5. Land/stage of the Mastery of Utmost Difficulties: This is the most difficult stage of attaining complete elimination of thoughts. The Bodhisattva has to combine two types of knowledge, worldly knowledge and fundamental knowledge, in order to achieve the cessation of delusion and potential thoughts in his/her mind. Worldly knowledge operates by reasoning, differentiating, and comparing. Fundamental knowledge arises from clear, non-reasoning awareness. At this stage, the suchness mind practically knows the following: 1) Not differentiating between the reincarnation cycle and nirvana. 2) Not having the tendency to run away from the phenomenal world. At this stage, suchness not only is self-aware of the common essence of phenomenal existence, but it also simultaneously recognizes images that arise in the mind and the contours of these images as its own self-appearances. For these very reasons, this stage is deemed “utmost difficult”.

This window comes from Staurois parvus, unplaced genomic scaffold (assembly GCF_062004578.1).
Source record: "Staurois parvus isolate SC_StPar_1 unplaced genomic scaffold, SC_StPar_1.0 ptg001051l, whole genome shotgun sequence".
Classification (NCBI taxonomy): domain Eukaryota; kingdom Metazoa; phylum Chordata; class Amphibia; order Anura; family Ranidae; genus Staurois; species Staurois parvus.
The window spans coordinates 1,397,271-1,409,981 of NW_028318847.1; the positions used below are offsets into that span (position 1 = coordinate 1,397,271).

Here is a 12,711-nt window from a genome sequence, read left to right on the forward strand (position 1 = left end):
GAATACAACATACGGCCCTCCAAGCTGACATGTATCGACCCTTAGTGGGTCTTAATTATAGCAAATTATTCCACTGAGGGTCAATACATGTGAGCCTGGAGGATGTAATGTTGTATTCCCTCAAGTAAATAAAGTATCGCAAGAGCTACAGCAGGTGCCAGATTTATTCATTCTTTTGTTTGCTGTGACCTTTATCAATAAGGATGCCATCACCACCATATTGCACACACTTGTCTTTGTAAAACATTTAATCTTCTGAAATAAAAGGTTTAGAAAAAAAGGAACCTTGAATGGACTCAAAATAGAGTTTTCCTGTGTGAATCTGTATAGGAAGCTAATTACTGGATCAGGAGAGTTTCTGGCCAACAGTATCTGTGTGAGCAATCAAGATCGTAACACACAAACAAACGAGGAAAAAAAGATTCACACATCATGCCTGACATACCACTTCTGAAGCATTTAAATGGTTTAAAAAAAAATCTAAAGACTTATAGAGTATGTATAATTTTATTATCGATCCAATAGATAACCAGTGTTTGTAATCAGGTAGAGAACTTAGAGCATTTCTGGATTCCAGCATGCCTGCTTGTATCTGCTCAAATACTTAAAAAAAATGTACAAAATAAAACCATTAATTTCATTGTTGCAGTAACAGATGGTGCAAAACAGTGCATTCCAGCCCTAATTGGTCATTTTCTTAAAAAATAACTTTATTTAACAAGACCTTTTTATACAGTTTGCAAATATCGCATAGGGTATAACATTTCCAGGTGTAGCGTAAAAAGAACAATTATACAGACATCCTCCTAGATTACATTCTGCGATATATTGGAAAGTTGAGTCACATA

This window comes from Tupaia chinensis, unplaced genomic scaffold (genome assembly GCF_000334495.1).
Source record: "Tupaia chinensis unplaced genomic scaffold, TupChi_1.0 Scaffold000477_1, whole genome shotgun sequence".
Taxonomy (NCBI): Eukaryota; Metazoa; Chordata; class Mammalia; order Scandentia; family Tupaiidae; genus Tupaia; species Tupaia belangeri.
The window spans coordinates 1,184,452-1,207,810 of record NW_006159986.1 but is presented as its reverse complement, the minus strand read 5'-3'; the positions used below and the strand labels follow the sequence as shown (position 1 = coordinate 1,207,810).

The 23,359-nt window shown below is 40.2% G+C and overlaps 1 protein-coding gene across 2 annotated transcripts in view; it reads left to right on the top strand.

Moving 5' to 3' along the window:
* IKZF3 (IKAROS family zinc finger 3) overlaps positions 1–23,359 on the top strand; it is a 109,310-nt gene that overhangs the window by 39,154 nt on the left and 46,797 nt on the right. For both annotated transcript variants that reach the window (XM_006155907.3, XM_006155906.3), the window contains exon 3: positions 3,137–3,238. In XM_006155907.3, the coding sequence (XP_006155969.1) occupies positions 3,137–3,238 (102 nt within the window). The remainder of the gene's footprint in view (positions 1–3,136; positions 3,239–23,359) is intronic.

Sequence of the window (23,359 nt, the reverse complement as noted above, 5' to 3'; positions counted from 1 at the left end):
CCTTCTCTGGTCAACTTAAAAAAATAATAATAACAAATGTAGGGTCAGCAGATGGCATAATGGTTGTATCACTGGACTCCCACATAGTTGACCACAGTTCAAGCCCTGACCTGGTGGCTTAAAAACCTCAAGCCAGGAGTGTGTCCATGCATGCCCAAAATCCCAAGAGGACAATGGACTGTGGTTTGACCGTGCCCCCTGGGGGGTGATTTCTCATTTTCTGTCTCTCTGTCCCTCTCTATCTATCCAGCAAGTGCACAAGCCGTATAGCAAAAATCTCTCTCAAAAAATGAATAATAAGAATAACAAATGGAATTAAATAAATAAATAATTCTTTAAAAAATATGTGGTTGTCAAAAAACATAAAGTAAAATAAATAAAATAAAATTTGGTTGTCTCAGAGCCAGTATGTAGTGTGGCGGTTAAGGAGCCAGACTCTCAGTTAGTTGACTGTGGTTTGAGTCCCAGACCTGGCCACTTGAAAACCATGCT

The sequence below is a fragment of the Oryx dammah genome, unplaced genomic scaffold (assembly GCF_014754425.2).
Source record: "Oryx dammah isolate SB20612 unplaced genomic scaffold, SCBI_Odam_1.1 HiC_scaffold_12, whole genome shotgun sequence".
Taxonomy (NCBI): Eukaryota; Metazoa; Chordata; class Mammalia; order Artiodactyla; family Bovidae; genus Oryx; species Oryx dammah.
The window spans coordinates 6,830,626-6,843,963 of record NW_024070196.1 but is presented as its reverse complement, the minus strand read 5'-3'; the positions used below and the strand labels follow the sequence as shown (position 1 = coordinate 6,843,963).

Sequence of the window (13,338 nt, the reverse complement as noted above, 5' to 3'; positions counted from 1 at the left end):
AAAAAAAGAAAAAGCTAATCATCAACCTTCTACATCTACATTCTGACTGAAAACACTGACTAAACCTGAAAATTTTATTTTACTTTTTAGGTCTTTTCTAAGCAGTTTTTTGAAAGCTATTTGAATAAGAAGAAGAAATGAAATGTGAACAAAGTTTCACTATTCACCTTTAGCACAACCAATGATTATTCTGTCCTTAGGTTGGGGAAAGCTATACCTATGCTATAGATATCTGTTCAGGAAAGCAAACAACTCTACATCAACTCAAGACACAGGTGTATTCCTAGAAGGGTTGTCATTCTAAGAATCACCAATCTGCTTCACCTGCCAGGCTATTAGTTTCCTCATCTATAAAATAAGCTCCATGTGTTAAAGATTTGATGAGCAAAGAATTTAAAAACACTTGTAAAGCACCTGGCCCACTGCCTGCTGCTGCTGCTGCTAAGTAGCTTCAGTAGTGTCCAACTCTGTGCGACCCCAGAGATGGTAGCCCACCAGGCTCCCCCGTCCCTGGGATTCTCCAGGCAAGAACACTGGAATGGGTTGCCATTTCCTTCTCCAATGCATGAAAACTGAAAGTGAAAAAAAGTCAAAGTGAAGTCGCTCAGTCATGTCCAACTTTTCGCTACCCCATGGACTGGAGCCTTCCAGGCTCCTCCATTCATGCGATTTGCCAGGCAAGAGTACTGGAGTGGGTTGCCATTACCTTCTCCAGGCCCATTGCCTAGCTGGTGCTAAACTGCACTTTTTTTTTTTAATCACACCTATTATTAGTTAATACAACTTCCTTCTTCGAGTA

6. Land/stage of the Face Directed Towards: this is the stage where the Bodhisattva comes face to face with different meditation and contemplation topics, which are practiced with the assistance of images, ideations, and concepts with the aim of gradually eliminating the duality perspective. The difficulty in this stage resides in the energy of instincts in the mind which keeps interpreting any objects present before it. It cannot free itself from the potential delusion within it even though it is told that such interpretation is wrong. This is because it cannot escape duality. In turn, suchness in this instance is often distorted and retained by the mind. The mind is like an object which separates itself or transcends itself. Eventually, the Bodhisattva overcomes this stage of duality or object/subject in meditation and moves to the next stage.

7. Land/stage of Going Far Away: Upon overcoming many areas of duality or differentiating by the intellect such as pure/impure, birth/death, wholesome/unwholesome during meditation, at this stage the Bodhisattva completely eliminates the duality perspective and becomes purely signless (meaning that there are no images that automatically arises in his/her mind). The Bodhisattva has indeed progressed beyond the stage of meditation practiced by Dual Vehicle practitioners (Sound Hearer and Enlightened-through-contemplating-conditions practitioner).